I am writing you this long letter to let you know how much of a pleasure it is knowing you. See, you and I made each other’s acquaintance at one of the commonest but rather unfriendliness of places in Gauteng Province, the train station.
The train, station though specific in its nature, serves many purposes for various people. It is a place of employment for others. A place of licit and illicit business or money making schemes to some people. A place of worship to some. A place of entertainment to others and to quite a few I might say, a place of making meaningful acquaintances.
During the four odd years of my studies at the University of Johannesburg, I used to board the train so much. In fact, it was the sole means of transportation I could ever afford to use. As you well know; it is affordable obviously. Convenient? Well, partially. Reliable? Not so much.
Anyway my dear, during that time and until quite recently, I have had my fair share of making meaningful acquaintances at the train stations. Others lasted a day, others lasted a week, and others lasted only but a moment.
Amongst all the acquaintances I have had the sweet pleasure of making, I prize yours above all else because of some obvious reasons.
Firstly, because of the special relationship you have with God almighty. I admire this in you because it isn’t customary for people, especially those who are within our age group, to speak with such passion and alacrity about the Most High to complete strangers as you did with me when we met. Secondly, because of your fondness for reading, as that’s what you were doing when we first met in the train. Thirdly, because of the unassuming, kind and sweet demeanor you possess. Lastly, because of your authentic and natural appearance; your beauty and grace is more than words can ever explain.
Meeting you at such an unlikeliest of places was one of many ironic life’s lessons I’ve learnt yet. Tis’ true after all that greatness can be found from anywhere. I found one of the greatest friends I could ever ask for at the least of places I dared never to look at.
You showed such devotion and commitment to our encounter from the very first time we spoke. Though to me at the time, meeting you so unexpectedly was just another random encounter in the train, I was convinced that like many of its kind, it would amount to nothing. But my conviction was short-lived I dare say.
Along the way, during our train ride, we talked about quite a few intelligible topics, mainly religion and faith. You told me that you are particularly interested in agriculture but you were considering pursuing Information Technology because of its financial prospects. I had let you know of my interest in the pursuit of literature, and even showed you one of the novels I am currently working on. You seemed rather intrigued by the bit that you read and you so eloquently expressed your admiration for my artistic ability. You even let me know how keen you were on reading my finished product.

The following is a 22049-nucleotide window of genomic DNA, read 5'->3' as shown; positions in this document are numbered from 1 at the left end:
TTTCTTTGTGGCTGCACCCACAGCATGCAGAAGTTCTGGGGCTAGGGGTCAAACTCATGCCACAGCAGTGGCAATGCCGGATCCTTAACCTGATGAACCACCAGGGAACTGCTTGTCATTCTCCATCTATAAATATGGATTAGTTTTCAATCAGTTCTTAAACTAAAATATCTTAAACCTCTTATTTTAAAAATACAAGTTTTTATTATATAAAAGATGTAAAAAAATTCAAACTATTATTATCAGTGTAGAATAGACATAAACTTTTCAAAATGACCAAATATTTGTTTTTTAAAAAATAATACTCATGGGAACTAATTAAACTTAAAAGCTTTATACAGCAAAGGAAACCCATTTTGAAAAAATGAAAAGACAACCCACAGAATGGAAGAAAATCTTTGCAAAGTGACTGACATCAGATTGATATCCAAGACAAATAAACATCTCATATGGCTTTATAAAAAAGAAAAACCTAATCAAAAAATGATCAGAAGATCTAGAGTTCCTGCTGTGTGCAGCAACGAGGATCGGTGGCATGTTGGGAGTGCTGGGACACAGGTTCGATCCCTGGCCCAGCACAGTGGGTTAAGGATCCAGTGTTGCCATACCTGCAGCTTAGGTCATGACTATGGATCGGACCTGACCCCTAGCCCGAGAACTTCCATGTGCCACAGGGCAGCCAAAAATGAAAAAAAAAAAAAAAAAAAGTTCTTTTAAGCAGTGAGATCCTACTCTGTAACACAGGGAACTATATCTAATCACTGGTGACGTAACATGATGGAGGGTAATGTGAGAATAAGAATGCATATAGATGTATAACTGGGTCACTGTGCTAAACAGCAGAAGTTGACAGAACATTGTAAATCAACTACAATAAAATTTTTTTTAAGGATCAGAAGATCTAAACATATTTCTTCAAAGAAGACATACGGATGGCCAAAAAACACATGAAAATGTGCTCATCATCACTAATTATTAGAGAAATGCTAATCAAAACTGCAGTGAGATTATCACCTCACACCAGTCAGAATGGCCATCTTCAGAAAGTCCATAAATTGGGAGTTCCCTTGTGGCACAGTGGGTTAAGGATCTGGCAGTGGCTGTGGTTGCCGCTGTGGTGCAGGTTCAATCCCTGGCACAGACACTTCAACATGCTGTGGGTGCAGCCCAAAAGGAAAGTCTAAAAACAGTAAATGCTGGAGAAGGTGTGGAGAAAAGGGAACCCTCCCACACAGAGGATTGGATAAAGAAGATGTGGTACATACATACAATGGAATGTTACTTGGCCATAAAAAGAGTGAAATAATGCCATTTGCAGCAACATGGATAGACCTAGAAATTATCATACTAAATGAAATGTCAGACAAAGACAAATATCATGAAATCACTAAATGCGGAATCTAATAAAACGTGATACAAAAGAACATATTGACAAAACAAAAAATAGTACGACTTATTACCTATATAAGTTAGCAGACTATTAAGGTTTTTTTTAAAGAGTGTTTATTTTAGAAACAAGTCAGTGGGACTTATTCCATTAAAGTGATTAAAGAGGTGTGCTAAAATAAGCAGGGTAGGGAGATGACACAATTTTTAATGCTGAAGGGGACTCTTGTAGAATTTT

To prove that you meant what you said, before I alighted the train you offered me your contact details so that you and I can stay in touch. This was the first time ever in my life that someone offered to give me their contact details so as to ‘stay in touch’. I had come to believe that no one ever wanted to stay in touch with someone like me, an anxious, antisocial and paranoid bookworm.
Even though I had taken your contact details and had even added you as a friend on Facebook, I remained ever so reluctant to offload and share with you as much as you wanted me to. You told me that I can trust you but still I wasn’t as convinced that I really could. You once asked me why I was the way I am, why I could not trust anyone.
Instead of answering your question straight away, I asked what we were to each other? Why you so adamantly wanted me to open up and trust you? You answered simply that you wanted us to be friends. And not just any other friends, but good friends to each other, to share whatever there was for us to share. You told me that you had never opened up to anyone the way you did with me and that you believed that you could learn quite a lot from me.
I was very taken by what you said and so I thought very carefully and soberly about it. I had reached a conclusion in my mind that I too stood an even better chance of learning so much from you. I was twice as productive in my writing as you had unwittingly become more than just a good friend to me, but my number one muse of all time as you inspire me to write on and finish whatever piece of prose I write. You made me feel the urge to finish off what I started, rather reluctantly, to write because you also awaited for it in an unflinching and impatient way.
The impact you made in my life is stupendous and rather unexpected in my part. It is unexpected because never in my whole life of writing had I ever had a muse. I was my own muse all along and you can only imagine how hard it tends to be to urge oneself on to finish a creative and solitude endeavor such as writing a fictional story. One tends to lose interest along the way because no one compels them to finish it. It is more probable for an artist to abandon a project he or she is working on simply because no one cares much for their art. Thank you for giving a damn about mine.
Tell us: Do you have a muse? How do they inspire you?